* The later dynasties of Iran claiming themselves as "Aryan of the Aryans" might be the result of connection with the women of Dwaraka who were kidnapped by the Mlechas. Their kids also would have gone with them and would have retained their pride as Aryans. The findings of the recent research in genetics that state that North Indians share a common gene pool with the people of Middle East and Central Europe also is explained by this mass abduction of women by those of the Middle east.
* The settlements of IVC follow the pattern of Arjuna's stop-overs and his change of route from Ravi when he encountered threat to the safety of the people.This suggests that IVC was post -Mahabharata culture of the people of Dwaraka.
* Arjuna did not take the people to Indraprastha or the gangetic plain. Probably the people did not want to settle in those places. The reason can be traced to the times of formation of Dwaraka. After the fall of Kamsa, the Vrishnis were facing repeated attacks from Jarasandha, thefather in law of Kamsa. In order to avoid blood shed, Krishna moved to Dwaraka. People from diverse regions of the Ganges and Yamuna accompanied him and settled down in Dwaraka. So within the group that we call as Dwarakans, there were different clans having their ancestry to regions in the vast Gangetic plains.The Dwarakans who were forced to move out of Dwaraka in the wake of submergence would not have liked to go back to their early homes for they might have still found some threat to themselves in those places. That could be reason for a totally different direction where the promise of water was there. They would have initially planned to settle in the land of Five rivers (Indus). But Mlecha threat would have made them go for Saraswathy banks which was drying even at those times.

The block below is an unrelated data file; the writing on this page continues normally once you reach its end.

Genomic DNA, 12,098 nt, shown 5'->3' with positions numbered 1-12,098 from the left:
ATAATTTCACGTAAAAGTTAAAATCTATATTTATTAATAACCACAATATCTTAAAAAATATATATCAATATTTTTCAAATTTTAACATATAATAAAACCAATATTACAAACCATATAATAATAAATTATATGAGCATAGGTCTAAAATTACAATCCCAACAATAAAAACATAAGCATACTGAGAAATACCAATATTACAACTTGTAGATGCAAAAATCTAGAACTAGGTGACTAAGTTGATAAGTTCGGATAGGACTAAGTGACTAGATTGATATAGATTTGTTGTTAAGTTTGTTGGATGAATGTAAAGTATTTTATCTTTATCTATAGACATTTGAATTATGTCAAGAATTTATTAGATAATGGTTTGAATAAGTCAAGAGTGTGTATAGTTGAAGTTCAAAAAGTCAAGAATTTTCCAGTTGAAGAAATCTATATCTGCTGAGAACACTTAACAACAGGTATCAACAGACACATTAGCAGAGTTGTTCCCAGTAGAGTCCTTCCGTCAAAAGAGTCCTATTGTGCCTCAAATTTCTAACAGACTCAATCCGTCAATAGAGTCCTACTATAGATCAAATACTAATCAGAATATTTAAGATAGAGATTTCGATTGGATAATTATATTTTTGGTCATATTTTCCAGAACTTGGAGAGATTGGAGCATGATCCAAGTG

The period between 3000 BC and 1500 BC saw the flourishing of these people in these original settlements who seemed to have spread through the course of the river Saraswathy in due course - wherever / whenever it had shown promise of water.
By 1500 BC the saraswathy dried up for most parts thereby forcing the people to dissipate to different regions.
But this period marks the movement of people from Dwarka to Tamil nadu!
Piecing together the information from Tamil texts (which we discussed in previous posts) and the current post, it seems likely that another city of Dwaraka was built after Krishna's Dwaraka was lost. The people had flourished there until 1500 BC without any major disturbance. From Prof SR Rao's findings we come to know that this Dwaraka was submerged around 1500 BC. The sage Agasthya guided them this time and brought them to Tamil nadu. Around this time, their kith and kin who had long ago settled along the Saraswathy and other places might have left for different places. The Dwarakans had no people or place to fall back on. It was Agsthaya who came to their rescue.